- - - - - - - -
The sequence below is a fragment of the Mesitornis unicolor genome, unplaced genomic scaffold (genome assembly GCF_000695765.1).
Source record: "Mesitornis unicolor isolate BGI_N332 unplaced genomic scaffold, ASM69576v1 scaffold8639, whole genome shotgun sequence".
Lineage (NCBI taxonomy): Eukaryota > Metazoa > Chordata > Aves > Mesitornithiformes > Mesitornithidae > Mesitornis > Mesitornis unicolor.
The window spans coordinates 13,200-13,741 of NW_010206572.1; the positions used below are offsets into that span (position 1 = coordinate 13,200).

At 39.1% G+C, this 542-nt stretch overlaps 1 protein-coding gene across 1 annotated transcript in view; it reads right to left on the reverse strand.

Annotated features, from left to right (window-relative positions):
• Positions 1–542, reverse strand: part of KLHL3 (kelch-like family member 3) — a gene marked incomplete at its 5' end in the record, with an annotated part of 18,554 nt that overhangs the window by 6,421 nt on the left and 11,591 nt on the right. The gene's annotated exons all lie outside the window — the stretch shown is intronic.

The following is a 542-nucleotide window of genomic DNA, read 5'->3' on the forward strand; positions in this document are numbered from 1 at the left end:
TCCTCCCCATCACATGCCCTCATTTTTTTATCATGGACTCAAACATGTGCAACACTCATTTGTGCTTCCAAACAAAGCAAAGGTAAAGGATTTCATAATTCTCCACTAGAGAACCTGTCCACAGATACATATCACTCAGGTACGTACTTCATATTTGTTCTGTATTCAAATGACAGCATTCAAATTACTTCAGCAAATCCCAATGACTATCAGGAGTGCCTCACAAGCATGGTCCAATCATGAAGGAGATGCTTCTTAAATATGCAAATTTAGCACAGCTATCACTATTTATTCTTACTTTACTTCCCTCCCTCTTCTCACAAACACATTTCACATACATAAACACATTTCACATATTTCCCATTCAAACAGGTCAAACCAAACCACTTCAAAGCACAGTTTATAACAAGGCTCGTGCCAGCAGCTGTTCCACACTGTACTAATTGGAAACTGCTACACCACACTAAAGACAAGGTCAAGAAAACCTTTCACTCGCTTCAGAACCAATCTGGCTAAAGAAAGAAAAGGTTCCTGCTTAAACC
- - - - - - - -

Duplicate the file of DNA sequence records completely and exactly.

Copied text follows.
The sequence below is a fragment of the Mesitornis unicolor genome, unplaced genomic scaffold (genome assembly GCF_000695765.1).
Source record: "Mesitornis unicolor isolate BGI_N332 unplaced genomic scaffold, ASM69576v1 scaffold8639, whole genome shotgun sequence".
Lineage (NCBI taxonomy): Eukaryota > Metazoa > Chordata > Aves > Mesitornithiformes > Mesitornithidae > Mesitornis > Mesitornis unicolor.
The window spans coordinates 13,200-13,741 of NW_010206572.1; the positions used below are offsets into that span (position 1 = coordinate 13,200).

At 39.1% G+C, this 542-nt stretch overlaps 1 protein-coding gene across 1 annotated transcript in view; it reads right to left on the reverse strand.

Annotated features, from left to right (window-relative positions):
• Positions 1–542, reverse strand: part of KLHL3 (kelch-like family member 3) — a gene marked incomplete at its 5' end in the record, with an annotated part of 18,554 nt that overhangs the window by 6,421 nt on the left and 11,591 nt on the right. The gene's annotated exons all lie outside the window — the stretch shown is intronic.

The following is a 542-nucleotide window of genomic DNA, read 5'->3' on the forward strand; positions in this document are numbered from 1 at the left end:
TCCTCCCCATCACATGCCCTCATTTTTTTATCATGGACTCAAACATGTGCAACACTCATTTGTGCTTCCAAACAAAGCAAAGGTAAAGGATTTCATAATTCTCCACTAGAGAACCTGTCCACAGATACATATCACTCAGGTACGTACTTCATATTTGTTCTGTATTCAAATGACAGCATTCAAATTACTTCAGCAAATCCCAATGACTATCAGGAGTGCCTCACAAGCATGGTCCAATCATGAAGGAGATGCTTCTTAAATATGCAAATTTAGCACAGCTATCACTATTTATTCTTACTTTACTTCCCTCCCTCTTCTCACAAACACATTTCACATACATAAACACATTTCACATATTTCCCATTCAAACAGGTCAAACCAAACCACTTCAAAGCACAGTTTATAACAAGGCTCGTGCCAGCAGCTGTTCCACACTGTACTAATTGGAAACTGCTACACCACACTAAAGACAAGGTCAAGAAAACCTTTCACTCGCTTCAGAACCAATCTGGCTAAAGAAAGAAAAGGTTCCTGCTTAAACC